The little team was not without serious talent though – technical director Gary Anderson rejoined in 2002, Rob Smedley, who would shortly move to Ferrari, was Fisichella’s race engineer and the car’s aerodynamics had been shaped by Henri Dumand, fundamental in designing the sleek McLaren MP4/8 in which Ayrton Senna took five wins in his final year at Woking.

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Car issues caused Fisichella to retire from both races while Firman spun out at Melbourne on his debut and came in 10th out of 13 finishers in Malaysia, a lap down.

At the third round of the season in Brazil, Fisichella had done well to put himself eighth on the grid – F1’s new rules for that season meant he’d score his first point of the season if he finished in that position. But Smedley, Anderson, and Jordan wanted more.

Prior to race, set to be run in torrential rain, Smedley had suggested to his superiors the idea of pitting early to fuel to the end and fitting new intermediate Bridgestone tyres that should outlast their Michelin-shod rivals. Jordan says the team’s knowledge of the race officials’ inclinations meant the plan was worth a gamble.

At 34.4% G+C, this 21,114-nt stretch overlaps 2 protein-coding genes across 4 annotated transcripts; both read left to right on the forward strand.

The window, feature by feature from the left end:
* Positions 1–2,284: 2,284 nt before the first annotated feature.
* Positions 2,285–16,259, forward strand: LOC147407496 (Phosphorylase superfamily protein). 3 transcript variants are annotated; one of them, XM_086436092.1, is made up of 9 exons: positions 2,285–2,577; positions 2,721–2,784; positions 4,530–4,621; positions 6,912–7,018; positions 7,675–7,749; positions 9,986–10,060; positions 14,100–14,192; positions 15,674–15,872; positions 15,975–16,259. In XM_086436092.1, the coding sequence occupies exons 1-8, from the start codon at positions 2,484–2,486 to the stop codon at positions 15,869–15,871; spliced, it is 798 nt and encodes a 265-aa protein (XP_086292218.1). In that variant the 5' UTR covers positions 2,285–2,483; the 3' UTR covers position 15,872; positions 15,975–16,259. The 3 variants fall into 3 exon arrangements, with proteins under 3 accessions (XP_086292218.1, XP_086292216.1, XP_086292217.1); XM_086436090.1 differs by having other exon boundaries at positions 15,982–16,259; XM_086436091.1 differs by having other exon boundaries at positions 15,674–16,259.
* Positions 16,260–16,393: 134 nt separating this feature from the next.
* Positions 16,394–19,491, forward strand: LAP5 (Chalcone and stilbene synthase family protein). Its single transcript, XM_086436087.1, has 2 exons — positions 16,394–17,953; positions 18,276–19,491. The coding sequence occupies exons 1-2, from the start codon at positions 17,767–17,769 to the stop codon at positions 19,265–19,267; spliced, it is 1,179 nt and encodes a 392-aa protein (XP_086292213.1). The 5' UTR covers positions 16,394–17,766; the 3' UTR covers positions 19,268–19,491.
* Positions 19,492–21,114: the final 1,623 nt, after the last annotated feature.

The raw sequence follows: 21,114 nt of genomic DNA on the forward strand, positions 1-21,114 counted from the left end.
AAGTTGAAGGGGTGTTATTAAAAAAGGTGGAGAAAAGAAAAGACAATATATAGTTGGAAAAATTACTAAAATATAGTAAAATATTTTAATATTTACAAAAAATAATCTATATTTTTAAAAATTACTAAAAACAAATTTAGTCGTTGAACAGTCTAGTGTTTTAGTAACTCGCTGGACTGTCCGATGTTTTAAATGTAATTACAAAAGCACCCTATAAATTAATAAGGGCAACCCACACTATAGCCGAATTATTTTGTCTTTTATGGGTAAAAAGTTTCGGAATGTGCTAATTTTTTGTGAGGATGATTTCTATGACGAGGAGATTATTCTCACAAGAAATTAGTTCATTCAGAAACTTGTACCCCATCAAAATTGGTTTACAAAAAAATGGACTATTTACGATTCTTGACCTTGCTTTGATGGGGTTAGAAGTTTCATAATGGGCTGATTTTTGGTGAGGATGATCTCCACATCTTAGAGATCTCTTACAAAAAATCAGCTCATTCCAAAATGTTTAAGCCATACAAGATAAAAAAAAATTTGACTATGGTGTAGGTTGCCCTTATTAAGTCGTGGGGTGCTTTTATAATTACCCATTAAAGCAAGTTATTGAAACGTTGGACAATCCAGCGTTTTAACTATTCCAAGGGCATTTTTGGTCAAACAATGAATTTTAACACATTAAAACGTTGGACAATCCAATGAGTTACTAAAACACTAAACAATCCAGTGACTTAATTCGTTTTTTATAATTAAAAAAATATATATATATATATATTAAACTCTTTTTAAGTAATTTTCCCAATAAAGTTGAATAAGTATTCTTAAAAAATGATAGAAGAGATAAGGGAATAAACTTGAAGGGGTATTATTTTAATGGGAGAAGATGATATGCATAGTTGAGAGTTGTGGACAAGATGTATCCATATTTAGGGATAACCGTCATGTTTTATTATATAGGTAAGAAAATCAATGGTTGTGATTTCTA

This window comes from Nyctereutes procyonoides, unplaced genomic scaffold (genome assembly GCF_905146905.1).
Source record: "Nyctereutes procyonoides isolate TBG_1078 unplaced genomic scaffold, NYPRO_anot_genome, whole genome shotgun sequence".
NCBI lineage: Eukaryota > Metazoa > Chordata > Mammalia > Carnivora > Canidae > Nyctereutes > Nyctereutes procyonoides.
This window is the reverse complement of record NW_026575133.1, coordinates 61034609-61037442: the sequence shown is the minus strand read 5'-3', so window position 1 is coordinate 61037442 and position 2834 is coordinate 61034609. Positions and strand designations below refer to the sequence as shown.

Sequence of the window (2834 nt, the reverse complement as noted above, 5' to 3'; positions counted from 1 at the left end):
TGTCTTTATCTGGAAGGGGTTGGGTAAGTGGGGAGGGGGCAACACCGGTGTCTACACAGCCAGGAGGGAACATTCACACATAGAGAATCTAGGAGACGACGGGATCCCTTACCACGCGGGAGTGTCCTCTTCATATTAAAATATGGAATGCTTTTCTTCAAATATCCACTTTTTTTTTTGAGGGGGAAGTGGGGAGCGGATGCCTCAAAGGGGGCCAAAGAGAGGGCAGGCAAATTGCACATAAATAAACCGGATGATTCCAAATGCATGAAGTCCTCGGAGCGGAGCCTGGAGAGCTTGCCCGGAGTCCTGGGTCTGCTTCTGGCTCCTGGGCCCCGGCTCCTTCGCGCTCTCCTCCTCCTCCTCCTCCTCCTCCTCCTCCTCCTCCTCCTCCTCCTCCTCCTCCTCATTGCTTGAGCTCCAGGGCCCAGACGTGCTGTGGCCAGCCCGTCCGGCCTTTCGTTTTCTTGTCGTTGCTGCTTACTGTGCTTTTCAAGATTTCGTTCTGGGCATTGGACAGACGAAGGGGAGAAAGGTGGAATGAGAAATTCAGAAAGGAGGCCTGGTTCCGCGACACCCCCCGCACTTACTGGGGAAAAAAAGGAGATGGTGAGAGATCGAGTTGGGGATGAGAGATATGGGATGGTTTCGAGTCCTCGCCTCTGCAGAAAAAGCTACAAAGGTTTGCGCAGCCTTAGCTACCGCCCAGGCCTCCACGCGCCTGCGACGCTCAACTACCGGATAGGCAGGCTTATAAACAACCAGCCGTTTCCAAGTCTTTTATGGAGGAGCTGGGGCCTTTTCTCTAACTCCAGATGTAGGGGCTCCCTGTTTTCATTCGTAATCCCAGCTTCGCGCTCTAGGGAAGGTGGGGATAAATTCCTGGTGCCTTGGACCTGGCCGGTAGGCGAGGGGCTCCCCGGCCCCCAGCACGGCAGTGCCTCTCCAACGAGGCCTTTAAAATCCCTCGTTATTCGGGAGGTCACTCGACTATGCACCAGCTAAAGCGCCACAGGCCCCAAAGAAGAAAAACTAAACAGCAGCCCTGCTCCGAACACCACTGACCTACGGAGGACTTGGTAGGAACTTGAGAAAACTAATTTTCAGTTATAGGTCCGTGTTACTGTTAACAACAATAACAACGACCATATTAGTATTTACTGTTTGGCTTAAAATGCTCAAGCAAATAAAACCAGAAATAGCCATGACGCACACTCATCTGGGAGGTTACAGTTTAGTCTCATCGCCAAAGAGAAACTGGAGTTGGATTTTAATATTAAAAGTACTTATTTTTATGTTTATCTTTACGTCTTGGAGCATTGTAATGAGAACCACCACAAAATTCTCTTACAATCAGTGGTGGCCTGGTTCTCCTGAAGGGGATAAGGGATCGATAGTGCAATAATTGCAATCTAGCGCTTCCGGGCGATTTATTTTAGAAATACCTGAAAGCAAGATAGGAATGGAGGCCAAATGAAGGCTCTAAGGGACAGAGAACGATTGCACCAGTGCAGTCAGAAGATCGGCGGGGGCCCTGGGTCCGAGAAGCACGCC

“Knowing [race director] Charlie Whiting as we did, he would do everything he could to get the race to three-quarters distance [and therefore award full points] – he was dead against half points,” says Jordan.

“So we reckoned we’d put fuel in at a stop to get us to at least 75% of the distance.”

Giancarlo Fisichella Jordan with engineer Rob Smedley Brazilian GP trophy 2003

Medland persuading Fisichella to follow Jordan’s cunning plan

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The race started with rain hammering down, and ran under the safety car for the first eight laps.